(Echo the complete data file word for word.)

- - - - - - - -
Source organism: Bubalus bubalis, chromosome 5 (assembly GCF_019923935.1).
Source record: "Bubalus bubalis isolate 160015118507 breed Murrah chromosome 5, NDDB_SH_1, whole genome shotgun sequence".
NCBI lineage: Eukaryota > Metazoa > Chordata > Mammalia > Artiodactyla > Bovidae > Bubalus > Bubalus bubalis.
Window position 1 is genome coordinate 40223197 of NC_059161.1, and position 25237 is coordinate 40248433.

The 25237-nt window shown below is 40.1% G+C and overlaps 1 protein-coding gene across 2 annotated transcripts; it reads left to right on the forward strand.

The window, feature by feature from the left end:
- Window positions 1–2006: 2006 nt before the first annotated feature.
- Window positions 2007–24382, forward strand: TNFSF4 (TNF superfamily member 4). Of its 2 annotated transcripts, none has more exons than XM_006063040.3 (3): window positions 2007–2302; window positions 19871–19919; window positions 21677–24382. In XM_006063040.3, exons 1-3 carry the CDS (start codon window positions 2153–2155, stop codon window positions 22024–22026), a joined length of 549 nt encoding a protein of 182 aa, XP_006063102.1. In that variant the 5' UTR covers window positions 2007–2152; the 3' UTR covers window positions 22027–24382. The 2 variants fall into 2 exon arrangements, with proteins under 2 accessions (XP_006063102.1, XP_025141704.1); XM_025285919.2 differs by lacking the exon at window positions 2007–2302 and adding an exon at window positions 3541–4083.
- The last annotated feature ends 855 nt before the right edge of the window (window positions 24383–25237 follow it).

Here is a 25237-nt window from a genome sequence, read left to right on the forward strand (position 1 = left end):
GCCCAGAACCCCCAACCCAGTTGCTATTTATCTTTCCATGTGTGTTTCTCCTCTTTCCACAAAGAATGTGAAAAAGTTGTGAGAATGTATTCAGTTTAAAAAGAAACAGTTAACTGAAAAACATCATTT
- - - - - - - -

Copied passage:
Source organism: Bubalus bubalis, chromosome 5 (assembly GCF_019923935.1).
Source record: "Bubalus bubalis isolate 160015118507 breed Murrah chromosome 5, NDDB_SH_1, whole genome shotgun sequence".
NCBI lineage: Eukaryota > Metazoa > Chordata > Mammalia > Artiodactyla > Bovidae > Bubalus > Bubalus bubalis.
Window position 1 is genome coordinate 40223197 of NC_059161.1, and position 25237 is coordinate 40248433.

The 25237-nt window shown below is 40.1% G+C and overlaps 1 protein-coding gene across 2 annotated transcripts; it reads left to right on the forward strand.

The window, feature by feature from the left end:
- Window positions 1–2006: 2006 nt before the first annotated feature.
- Window positions 2007–24382, forward strand: TNFSF4 (TNF superfamily member 4). Of its 2 annotated transcripts, none has more exons than XM_006063040.3 (3): window positions 2007–2302; window positions 19871–19919; window positions 21677–24382. In XM_006063040.3, exons 1-3 carry the CDS (start codon window positions 2153–2155, stop codon window positions 22024–22026), a joined length of 549 nt encoding a protein of 182 aa, XP_006063102.1. In that variant the 5' UTR covers window positions 2007–2152; the 3' UTR covers window positions 22027–24382. The 2 variants fall into 2 exon arrangements, with proteins under 2 accessions (XP_006063102.1, XP_025141704.1); XM_025285919.2 differs by lacking the exon at window positions 2007–2302 and adding an exon at window positions 3541–4083.
- The last annotated feature ends 855 nt before the right edge of the window (window positions 24383–25237 follow it).

Here is a 25237-nt window from a genome sequence, read left to right on the forward strand (position 1 = left end):
GCCCAGAACCCCCAACCCAGTTGCTATTTATCTTTCCATGTGTGTTTCTCCTCTTTCCACAAAGAATGTGAAAAAGTTGTGAGAATGTATTCAGTTTAAAAAGAAACAGTTAACTGAAAAACATCATTT